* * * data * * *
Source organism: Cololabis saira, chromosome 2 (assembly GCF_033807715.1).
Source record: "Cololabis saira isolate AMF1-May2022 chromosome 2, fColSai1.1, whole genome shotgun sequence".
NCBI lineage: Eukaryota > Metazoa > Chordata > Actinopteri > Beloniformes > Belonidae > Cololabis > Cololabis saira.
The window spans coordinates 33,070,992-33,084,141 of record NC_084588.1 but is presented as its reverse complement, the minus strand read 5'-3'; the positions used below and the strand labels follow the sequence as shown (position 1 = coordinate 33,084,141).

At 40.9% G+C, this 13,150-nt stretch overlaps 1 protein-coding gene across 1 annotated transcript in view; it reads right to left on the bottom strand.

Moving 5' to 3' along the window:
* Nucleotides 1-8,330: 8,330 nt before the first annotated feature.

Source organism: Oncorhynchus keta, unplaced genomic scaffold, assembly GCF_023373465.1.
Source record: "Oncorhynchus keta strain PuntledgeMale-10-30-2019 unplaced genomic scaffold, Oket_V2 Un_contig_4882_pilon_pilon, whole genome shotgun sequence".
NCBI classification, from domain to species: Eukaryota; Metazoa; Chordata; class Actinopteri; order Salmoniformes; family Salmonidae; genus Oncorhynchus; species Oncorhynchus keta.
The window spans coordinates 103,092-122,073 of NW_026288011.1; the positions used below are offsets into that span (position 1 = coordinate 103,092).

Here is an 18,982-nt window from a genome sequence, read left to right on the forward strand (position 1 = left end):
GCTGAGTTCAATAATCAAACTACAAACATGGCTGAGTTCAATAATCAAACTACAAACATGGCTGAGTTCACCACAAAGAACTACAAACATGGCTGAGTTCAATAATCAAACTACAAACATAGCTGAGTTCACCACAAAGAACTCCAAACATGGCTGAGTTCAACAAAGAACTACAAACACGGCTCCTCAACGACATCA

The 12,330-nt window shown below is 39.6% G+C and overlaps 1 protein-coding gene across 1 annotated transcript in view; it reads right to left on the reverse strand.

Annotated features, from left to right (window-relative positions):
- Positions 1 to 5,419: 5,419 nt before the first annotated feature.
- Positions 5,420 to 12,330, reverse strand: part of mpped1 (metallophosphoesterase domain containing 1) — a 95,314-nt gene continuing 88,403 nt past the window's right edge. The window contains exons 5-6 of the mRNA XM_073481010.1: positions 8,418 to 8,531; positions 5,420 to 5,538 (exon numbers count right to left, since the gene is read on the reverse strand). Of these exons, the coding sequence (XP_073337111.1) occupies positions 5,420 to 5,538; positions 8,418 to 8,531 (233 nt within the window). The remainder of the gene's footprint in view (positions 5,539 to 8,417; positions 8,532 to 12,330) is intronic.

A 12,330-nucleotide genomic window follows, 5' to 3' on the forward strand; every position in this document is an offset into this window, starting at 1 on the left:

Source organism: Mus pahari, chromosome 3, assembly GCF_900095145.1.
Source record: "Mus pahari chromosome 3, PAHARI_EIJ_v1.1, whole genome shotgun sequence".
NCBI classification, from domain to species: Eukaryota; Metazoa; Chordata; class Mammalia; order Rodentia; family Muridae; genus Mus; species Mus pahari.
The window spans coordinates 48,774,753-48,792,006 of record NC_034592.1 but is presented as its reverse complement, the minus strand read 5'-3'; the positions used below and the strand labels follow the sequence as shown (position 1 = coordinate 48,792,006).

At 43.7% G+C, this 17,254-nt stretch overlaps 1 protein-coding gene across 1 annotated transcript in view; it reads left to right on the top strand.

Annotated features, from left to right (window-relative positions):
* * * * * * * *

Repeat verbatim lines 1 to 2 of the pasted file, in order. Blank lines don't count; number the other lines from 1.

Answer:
Source organism: Cololabis saira, chromosome 2 (assembly GCF_033807715.1).
Source record: "Cololabis saira isolate AMF1-May2022 chromosome 2, fColSai1.1, whole genome shotgun sequence".